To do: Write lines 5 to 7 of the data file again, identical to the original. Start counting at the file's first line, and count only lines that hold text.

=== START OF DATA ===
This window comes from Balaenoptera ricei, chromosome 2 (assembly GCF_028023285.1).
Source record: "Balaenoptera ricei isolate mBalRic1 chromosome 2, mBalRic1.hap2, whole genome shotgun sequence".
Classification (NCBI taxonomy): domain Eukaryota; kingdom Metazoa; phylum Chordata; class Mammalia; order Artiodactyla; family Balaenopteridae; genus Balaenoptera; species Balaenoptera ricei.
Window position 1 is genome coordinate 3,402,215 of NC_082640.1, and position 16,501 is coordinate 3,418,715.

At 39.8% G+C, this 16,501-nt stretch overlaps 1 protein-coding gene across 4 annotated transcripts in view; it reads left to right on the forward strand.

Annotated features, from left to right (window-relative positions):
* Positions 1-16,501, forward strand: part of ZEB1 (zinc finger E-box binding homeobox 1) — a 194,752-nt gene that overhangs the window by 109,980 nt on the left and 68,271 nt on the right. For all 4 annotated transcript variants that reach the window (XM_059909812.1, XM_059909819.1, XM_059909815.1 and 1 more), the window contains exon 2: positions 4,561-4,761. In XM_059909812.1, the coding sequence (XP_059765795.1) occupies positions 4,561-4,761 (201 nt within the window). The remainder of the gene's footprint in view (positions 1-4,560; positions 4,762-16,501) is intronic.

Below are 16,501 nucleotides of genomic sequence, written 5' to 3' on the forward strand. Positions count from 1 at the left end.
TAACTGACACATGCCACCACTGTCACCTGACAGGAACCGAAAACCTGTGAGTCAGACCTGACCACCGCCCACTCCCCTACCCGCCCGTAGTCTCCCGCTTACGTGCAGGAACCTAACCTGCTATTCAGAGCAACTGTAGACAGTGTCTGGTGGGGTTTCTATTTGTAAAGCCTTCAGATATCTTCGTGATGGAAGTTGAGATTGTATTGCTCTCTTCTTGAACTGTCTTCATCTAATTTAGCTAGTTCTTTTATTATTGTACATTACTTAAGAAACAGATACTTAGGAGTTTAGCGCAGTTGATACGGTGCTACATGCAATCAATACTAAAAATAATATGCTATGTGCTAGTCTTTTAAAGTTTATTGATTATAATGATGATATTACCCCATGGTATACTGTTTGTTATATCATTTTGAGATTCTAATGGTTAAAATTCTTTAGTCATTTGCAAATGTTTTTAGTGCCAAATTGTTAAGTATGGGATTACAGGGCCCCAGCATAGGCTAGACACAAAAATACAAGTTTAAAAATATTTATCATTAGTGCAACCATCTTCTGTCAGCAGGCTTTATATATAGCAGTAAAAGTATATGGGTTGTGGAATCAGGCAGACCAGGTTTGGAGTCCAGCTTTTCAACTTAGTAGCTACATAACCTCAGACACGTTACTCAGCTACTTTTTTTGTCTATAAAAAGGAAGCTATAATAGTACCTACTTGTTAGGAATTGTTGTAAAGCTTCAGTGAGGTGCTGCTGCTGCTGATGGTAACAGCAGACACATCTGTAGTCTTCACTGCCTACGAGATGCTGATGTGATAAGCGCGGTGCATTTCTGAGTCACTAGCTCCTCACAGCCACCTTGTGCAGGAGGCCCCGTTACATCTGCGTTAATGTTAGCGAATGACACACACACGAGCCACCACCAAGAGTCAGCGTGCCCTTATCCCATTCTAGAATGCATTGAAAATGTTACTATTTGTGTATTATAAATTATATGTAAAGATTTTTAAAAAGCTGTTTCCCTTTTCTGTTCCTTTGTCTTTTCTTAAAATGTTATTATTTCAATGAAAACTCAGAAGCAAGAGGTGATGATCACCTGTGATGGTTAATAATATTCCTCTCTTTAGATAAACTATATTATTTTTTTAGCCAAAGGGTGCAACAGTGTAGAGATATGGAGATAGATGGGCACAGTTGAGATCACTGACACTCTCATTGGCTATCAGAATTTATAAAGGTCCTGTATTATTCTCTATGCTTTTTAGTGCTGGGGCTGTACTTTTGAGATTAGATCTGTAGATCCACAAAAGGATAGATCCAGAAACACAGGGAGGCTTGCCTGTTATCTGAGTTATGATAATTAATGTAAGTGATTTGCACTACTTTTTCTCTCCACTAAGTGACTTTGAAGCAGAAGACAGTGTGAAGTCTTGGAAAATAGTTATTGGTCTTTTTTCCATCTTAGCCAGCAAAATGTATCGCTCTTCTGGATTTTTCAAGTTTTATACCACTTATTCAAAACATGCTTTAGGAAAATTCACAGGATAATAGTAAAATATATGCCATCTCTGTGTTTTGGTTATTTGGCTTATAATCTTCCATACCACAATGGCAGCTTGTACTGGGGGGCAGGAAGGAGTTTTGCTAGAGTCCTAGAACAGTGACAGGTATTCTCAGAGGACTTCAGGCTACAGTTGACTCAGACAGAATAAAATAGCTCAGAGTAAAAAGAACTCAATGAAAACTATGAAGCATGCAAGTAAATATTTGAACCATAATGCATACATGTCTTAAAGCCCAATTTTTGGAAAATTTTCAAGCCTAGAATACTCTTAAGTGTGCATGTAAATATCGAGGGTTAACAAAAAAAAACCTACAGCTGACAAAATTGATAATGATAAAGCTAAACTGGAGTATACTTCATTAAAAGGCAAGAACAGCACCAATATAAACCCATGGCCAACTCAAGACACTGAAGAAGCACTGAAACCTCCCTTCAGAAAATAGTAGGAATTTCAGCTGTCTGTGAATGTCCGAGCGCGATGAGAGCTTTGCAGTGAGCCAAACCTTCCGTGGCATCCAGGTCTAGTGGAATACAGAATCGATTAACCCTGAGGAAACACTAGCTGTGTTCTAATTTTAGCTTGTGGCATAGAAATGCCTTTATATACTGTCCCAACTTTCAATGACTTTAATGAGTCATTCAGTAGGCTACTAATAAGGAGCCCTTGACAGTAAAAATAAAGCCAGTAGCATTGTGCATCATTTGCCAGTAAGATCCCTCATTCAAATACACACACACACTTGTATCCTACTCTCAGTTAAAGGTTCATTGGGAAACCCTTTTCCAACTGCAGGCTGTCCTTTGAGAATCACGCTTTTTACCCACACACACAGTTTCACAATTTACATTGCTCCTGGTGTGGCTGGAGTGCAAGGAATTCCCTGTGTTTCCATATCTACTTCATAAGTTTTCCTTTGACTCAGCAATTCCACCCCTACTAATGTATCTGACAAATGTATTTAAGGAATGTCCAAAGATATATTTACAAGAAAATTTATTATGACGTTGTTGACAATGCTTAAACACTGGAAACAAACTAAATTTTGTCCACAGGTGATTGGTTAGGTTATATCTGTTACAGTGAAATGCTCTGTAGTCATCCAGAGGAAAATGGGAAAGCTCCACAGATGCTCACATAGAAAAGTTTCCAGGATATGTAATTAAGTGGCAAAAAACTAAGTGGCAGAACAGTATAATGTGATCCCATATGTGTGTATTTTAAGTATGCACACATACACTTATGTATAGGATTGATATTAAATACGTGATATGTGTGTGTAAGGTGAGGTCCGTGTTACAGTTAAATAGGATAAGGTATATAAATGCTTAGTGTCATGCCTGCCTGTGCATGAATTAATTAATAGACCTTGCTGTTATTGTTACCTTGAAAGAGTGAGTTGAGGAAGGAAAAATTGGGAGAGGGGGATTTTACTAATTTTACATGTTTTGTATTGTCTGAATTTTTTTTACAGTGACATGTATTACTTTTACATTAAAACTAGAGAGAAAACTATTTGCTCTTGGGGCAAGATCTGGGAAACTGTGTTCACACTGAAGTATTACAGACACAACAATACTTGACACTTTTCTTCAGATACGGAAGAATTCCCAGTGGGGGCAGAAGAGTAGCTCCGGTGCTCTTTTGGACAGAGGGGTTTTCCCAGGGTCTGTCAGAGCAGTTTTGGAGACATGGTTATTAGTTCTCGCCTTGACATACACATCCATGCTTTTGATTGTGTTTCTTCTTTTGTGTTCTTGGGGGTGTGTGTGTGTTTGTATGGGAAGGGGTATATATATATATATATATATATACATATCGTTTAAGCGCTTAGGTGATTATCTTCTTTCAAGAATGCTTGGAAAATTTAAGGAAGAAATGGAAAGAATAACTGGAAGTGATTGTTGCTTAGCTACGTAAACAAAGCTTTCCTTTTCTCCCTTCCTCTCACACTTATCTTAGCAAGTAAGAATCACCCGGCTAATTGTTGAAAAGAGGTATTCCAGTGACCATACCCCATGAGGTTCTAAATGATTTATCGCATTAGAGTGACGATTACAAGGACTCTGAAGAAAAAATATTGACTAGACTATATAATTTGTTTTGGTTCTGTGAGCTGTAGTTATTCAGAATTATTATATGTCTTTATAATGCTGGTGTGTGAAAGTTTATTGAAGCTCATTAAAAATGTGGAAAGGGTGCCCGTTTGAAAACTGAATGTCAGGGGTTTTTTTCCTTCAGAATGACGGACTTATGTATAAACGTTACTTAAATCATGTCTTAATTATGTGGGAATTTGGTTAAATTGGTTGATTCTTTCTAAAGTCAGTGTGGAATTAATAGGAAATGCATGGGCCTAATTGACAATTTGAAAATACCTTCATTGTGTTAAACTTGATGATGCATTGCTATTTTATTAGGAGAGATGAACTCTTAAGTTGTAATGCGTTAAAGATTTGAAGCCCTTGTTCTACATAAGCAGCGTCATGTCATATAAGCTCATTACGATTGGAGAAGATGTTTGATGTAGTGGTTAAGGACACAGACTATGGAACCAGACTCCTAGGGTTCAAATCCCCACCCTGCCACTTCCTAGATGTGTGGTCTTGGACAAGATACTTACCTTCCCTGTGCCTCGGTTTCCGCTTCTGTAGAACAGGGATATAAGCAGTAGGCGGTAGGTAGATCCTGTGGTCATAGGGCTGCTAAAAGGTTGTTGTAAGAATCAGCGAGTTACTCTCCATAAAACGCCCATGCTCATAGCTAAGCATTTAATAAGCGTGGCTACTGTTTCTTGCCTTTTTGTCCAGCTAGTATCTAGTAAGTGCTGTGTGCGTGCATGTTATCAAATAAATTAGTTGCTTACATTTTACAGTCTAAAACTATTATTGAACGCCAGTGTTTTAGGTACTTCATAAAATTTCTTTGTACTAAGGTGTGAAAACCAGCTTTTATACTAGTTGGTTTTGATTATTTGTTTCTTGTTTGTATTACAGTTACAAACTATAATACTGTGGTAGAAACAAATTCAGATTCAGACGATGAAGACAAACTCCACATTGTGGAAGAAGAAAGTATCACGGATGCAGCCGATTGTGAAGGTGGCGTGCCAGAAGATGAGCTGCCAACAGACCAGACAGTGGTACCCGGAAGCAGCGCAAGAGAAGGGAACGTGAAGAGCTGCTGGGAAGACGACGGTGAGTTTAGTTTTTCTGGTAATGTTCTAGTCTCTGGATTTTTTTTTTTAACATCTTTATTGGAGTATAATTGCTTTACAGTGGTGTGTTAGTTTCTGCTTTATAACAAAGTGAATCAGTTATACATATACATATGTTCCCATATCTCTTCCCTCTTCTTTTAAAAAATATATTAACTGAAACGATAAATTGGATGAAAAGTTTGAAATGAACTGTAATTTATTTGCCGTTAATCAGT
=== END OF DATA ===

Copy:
At 39.8% G+C, this 16,501-nt stretch overlaps 1 protein-coding gene across 4 annotated transcripts in view; it reads left to right on the forward strand.

Annotated features, from left to right (window-relative positions):
* Positions 1-16,501, forward strand: part of ZEB1 (zinc finger E-box binding homeobox 1) — a 194,752-nt gene that overhangs the window by 109,980 nt on the left and 68,271 nt on the right. For all 4 annotated transcript variants that reach the window (XM_059909812.1, XM_059909819.1, XM_059909815.1 and 1 more), the window contains exon 2: positions 4,561-4,761. In XM_059909812.1, the coding sequence (XP_059765795.1) occupies positions 4,561-4,761 (201 nt within the window). The remainder of the gene's footprint in view (positions 1-4,560; positions 4,762-16,501) is intronic.